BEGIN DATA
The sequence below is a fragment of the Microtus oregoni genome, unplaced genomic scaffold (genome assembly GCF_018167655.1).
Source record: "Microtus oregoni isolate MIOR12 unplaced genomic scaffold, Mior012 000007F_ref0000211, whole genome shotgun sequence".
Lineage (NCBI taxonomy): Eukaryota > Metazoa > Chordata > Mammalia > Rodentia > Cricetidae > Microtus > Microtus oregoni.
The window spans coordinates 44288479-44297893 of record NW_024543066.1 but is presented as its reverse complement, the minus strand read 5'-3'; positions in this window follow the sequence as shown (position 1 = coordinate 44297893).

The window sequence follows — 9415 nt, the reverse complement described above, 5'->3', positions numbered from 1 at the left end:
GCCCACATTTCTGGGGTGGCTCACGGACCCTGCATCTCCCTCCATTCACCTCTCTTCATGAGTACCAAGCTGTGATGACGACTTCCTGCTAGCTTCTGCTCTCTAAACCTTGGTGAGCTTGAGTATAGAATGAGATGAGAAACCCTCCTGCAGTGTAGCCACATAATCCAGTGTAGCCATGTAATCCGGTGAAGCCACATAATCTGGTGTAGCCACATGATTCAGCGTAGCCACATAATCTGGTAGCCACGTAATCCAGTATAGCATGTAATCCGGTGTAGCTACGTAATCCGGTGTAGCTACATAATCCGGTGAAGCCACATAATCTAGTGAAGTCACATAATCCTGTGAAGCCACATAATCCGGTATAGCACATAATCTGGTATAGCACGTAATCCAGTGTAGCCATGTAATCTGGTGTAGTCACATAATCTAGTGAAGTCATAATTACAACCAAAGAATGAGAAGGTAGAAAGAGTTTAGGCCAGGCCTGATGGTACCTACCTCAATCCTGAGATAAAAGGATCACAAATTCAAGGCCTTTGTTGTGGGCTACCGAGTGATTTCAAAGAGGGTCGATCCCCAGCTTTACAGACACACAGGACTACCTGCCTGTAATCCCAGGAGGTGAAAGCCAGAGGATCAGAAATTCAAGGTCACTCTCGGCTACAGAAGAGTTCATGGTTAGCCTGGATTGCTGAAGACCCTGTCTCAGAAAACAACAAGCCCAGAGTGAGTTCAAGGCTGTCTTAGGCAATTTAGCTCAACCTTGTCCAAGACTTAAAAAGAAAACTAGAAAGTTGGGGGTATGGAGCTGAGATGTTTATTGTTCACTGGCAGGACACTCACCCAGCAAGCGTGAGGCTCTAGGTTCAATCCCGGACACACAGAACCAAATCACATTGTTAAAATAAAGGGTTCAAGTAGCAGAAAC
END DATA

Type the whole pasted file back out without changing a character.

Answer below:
The sequence below is a fragment of the Microtus oregoni genome, unplaced genomic scaffold (genome assembly GCF_018167655.1).
Source record: "Microtus oregoni isolate MIOR12 unplaced genomic scaffold, Mior012 000007F_ref0000211, whole genome shotgun sequence".
Lineage (NCBI taxonomy): Eukaryota > Metazoa > Chordata > Mammalia > Rodentia > Cricetidae > Microtus > Microtus oregoni.
The window spans coordinates 44288479-44297893 of record NW_024543066.1 but is presented as its reverse complement, the minus strand read 5'-3'; positions in this window follow the sequence as shown (position 1 = coordinate 44297893).

The window sequence follows — 9415 nt, the reverse complement described above, 5'->3', positions numbered from 1 at the left end:
GCCCACATTTCTGGGGTGGCTCACGGACCCTGCATCTCCCTCCATTCACCTCTCTTCATGAGTACCAAGCTGTGATGACGACTTCCTGCTAGCTTCTGCTCTCTAAACCTTGGTGAGCTTGAGTATAGAATGAGATGAGAAACCCTCCTGCAGTGTAGCCACATAATCCAGTGTAGCCATGTAATCCGGTGAAGCCACATAATCTGGTGTAGCCACATGATTCAGCGTAGCCACATAATCTGGTAGCCACGTAATCCAGTATAGCATGTAATCCGGTGTAGCTACGTAATCCGGTGTAGCTACATAATCCGGTGAAGCCACATAATCTAGTGAAGTCACATAATCCTGTGAAGCCACATAATCCGGTATAGCACATAATCTGGTATAGCACGTAATCCAGTGTAGCCATGTAATCTGGTGTAGTCACATAATCTAGTGAAGTCATAATTACAACCAAAGAATGAGAAGGTAGAAAGAGTTTAGGCCAGGCCTGATGGTACCTACCTCAATCCTGAGATAAAAGGATCACAAATTCAAGGCCTTTGTTGTGGGCTACCGAGTGATTTCAAAGAGGGTCGATCCCCAGCTTTACAGACACACAGGACTACCTGCCTGTAATCCCAGGAGGTGAAAGCCAGAGGATCAGAAATTCAAGGTCACTCTCGGCTACAGAAGAGTTCATGGTTAGCCTGGATTGCTGAAGACCCTGTCTCAGAAAACAACAAGCCCAGAGTGAGTTCAAGGCTGTCTTAGGCAATTTAGCTCAACCTTGTCCAAGACTTAAAAAGAAAACTAGAAAGTTGGGGGTATGGAGCTGAGATGTTTATTGTTCACTGGCAGGACACTCACCCAGCAAGCGTGAGGCTCTAGGTTCAATCCCGGACACACAGAACCAAATCACATTGTTAAAATAAAGGGTTCAAGTAGCAGAAAC